Anonymous said...

I'm not sure about other homedebtors, but I happily rent for $900 an onceanfront condo that would cost $400 to buy, plus it's 10 minutes from work. My Net Worth keeps getting higher every month since my money, which includes foreign currency, is not in paper or car leases. Call me crazy but I like liquidity and not stupidity.

Just read this story on Money.com to get a feel how home buyers are in deep deep trouble:

http://tinyurl.com/353uts

Frank said...

Like Kiyosaki always says:

NEVER TAKE "ADVICE" FROM A COMMISSIONED SALESPERSON!!!!!

Anonymous said...

What does FB mean? I'm not up on some of these acronyms.

Frank said...

We rent for pennies on the dollar, and many of us are renting million dollar homes for a fraction of the cost of buying

I'm renting a $1.2M McMansion in Newport Beach for $3,500/month. The suckers who "bought" are paying $8,000/month to live in the same house ... LOL!!!!!!

Anonymous said...

I'm jealous. This guy must be doing some really GOOD drugs.....

Paul E. Math said...

"When you can rent a home for $1500 or buy it for $250,000, renting is indeed throwing money out the window."

Didn't we go through this already in another thread? When you factor in all your expenses (property tax, maintenance, insurance) and the risks that prices will fall, renting is not 'throwing money out the window'.

One of the reasons that this bubble was created is that people did not factor in 'risk'. If you assume that the price of your home will be higher next year no matter what you pay for your home then what does it matter what you pay? But what if prices start to fall? Oh yeah, they already are.

Anonymous said...

PDX Renter said...

anon May 23, 2007 5:38 PM said:

"Renting rocks. No yard. Mexican neighbors. Black neighbors. Thumping jungle music at 3:00am. Increases in rent every year."

What a ridiculous thing to say fool. Owning a home doesn't exempt you from mexican or black neighbors nor does it exempt you from noise.
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Right on PDX and obviously owning does not exempt one from living next to some arrogant white racist a-hole:)!!!

Anonymous said...

"Renting rocks. No yard. Mexican neighbors. Black neighbors. Thumping jungle music at 3:00am.

who's paying $1500/month rent in an area where housing is available for $300,000? Give me a break.

I pay $600/mo I rent a 4 bed/2bath on 40 acres 15 min. to the gate of Yosemite. This house Zillows for $356k. I can't even see my neighbors, unless you count the occasional deer. I work at a resort, make 70k and get free golf and lake usage. Actually, I get to golf for free just about anywhere.

I put $1500/mo in stocks plus my employer paid pension.

When I get tired of all the fun I'm having here, I'll probably pack my bags and spend a few in Hawaii, playing free golf.

Have fun paying off your 30? 40? 2nd? 3rd? HELOC? as the price of your "investment" craters like the dino killer.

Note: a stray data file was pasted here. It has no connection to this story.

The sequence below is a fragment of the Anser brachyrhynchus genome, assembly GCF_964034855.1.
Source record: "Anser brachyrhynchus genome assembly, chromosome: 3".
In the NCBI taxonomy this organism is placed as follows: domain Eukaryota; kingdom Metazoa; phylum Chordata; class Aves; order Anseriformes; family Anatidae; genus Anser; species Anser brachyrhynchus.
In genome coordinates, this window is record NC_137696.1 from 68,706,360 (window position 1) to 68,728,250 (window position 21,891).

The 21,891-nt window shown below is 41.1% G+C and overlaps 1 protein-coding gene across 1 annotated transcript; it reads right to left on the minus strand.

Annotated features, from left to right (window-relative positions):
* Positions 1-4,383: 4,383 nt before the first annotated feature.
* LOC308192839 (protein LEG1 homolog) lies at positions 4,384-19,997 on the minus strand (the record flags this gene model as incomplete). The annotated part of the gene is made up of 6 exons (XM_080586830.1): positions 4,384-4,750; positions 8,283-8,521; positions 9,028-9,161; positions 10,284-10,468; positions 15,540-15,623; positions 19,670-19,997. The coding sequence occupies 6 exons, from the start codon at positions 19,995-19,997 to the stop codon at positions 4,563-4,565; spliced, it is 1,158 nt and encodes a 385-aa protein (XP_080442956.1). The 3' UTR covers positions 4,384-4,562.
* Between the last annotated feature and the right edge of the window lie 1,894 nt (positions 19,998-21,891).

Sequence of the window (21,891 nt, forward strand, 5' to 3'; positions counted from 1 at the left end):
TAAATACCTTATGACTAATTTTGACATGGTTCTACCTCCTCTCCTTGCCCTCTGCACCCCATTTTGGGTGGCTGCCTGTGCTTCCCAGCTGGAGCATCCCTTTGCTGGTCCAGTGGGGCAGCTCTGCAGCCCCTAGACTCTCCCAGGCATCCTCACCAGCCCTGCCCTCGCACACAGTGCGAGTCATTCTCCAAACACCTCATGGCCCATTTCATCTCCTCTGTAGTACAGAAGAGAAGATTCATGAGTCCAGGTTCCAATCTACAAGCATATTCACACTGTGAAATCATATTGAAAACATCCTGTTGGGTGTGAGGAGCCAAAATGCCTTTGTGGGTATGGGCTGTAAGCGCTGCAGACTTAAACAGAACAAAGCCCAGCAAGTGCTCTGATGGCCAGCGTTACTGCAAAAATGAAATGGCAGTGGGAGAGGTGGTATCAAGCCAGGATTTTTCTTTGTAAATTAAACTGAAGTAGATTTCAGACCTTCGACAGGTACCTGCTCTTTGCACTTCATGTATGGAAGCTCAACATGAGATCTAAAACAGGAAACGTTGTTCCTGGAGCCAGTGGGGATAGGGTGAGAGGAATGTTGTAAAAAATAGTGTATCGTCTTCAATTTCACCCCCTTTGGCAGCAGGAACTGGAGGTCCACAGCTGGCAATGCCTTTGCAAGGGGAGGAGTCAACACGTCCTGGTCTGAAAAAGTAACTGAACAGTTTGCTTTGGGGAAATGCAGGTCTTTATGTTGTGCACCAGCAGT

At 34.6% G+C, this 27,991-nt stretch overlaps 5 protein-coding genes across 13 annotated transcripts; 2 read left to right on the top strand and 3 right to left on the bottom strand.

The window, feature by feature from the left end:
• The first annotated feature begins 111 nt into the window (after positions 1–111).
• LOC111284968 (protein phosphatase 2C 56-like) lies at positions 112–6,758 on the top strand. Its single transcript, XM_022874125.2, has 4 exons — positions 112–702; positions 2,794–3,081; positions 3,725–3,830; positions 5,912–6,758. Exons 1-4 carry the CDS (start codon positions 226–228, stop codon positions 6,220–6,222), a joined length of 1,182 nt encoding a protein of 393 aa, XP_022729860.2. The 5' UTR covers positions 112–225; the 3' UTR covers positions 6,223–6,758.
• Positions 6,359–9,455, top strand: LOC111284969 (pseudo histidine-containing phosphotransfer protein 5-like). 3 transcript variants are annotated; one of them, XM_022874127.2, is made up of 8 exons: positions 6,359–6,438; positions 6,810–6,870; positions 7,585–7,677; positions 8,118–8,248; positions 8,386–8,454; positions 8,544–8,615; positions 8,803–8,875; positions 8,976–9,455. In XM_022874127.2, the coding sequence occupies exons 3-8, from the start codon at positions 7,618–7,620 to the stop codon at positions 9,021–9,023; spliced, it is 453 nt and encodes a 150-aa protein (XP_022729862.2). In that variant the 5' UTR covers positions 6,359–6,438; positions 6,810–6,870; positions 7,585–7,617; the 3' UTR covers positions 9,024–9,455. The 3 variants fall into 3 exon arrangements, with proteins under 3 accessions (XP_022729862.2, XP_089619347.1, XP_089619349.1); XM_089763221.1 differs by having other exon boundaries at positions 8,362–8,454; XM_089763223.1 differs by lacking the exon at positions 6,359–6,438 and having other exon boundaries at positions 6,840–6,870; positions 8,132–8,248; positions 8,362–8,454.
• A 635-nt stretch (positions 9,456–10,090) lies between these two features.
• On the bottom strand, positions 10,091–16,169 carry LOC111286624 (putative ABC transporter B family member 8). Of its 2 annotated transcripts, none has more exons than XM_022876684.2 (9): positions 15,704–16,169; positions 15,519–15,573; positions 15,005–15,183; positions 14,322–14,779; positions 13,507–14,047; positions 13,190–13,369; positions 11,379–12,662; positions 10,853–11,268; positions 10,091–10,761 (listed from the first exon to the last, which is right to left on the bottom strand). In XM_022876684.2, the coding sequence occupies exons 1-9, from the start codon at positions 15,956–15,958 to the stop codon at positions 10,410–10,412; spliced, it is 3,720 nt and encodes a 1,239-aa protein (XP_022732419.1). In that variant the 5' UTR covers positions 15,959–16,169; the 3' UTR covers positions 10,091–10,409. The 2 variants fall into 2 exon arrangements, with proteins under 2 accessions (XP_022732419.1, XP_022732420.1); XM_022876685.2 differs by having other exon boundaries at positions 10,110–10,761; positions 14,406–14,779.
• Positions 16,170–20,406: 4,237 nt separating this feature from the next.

Anonymous said...

I definitely agree with the sentiments here. I rent in a very nice neighborhood in Chicago surrounded by 2,000,000 homes for 1250. I have a yard for my dogs, good street parking, etc. If I had gotten in before the boom, then cool, but until the real crash hits the prices here are crazy. The subject at every cocktail party I have been to in the last 2 years has been, how many Dr's and Lawyers can there be out there when 2Br condo's are going for 400K? Or more, way more. Now there are 450 homes in pre-foreclosure, 200 owned by Banks, and 100 headed for auction in my Zipcode alone.

Benjamin Franklin said...

Anon said:

"The subject at every cocktail party I have been to in the last 2 years has been, how many Dr's and Lawyers can there be out there when 2Br condo's are going for 400K?"


Ha! That's funny, as I'm a doctor, but I'm no fool: I won't buy until the market aligns to fundamentals. A market that drops affordability (down to 5%, in Santa Barbara!) is completely unrealistic, and unsustainable.

The point is, why pay a premium price (which was inflated, based on the speculator's hope of hyper-inflated returns in the future) when such returns are a thing of the past (and in fact, depreciation is guaranteed)?

Why buy at 2006 prices in 2007? What, just to piss away money, or just to bail out some fliptard so they can sleep at night again?

Anonymous said...

I make $70K a year, which is well above the median income for my area. The problem is that decent homes here cost about $400K on average. Can anyone here tell me it wold be a good idea to take out an option ARM to buy a house? I wouldn't be able to make a fixed 30 payment even if I went on the rice and beans diet.

Anonymous said...

Atlanta... The Detroit of the south... only with bible thumpers, rednecks, peckerwoods, trailer trash, and CRACKERS. Who cares if housing is cheap there???

So I can now add Atlanta to the list of cities HP elites think is beneath them. The list as I can gather is:

Phoenix
Dallas
Houston
Atlanta
Las Vegas
Denver
Miami
Tampa

well shit anywhere other than S. California really.

Anonymous said...

The subject at every cocktail party I have been to in the last 2 years has been, how many Dr's and Lawyers can there be out there when 2Br condo's are going for 400K?

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You don't have to be a doctor to afford a $400K condo Einstein. $400K with no money down would be a $2400 payment. For a 2 income copule each making $75K a year could afford that quite easily.

I take it your cockatil party guests are utter idots if after 2 years you haven't figured that out yet.

Anonymous said...

2:39:

Why do you want to buy so desperately? Have you not been reading horror story ater horror story of what happens when ARMs reset? It's your money and financial suicide, go get an ARM, get 3 for all I care. When you default in 2 years that's one more cheap property I will have to choose from.

bozonian said...

Hopefully home-ownership will go the way of Bell Bottoms, Platform Shoes and Afro hairstyles.

For a few months it might be unpopular in the common psyche to own. But that won't last long as owning a tangible asset will be the only way to deal with the hyper inflation that's coming as soon as china pulls the plug (stops buying Treasury bonds) on us (could be years since they seem to be happy with us exploiting their manpower cheaply).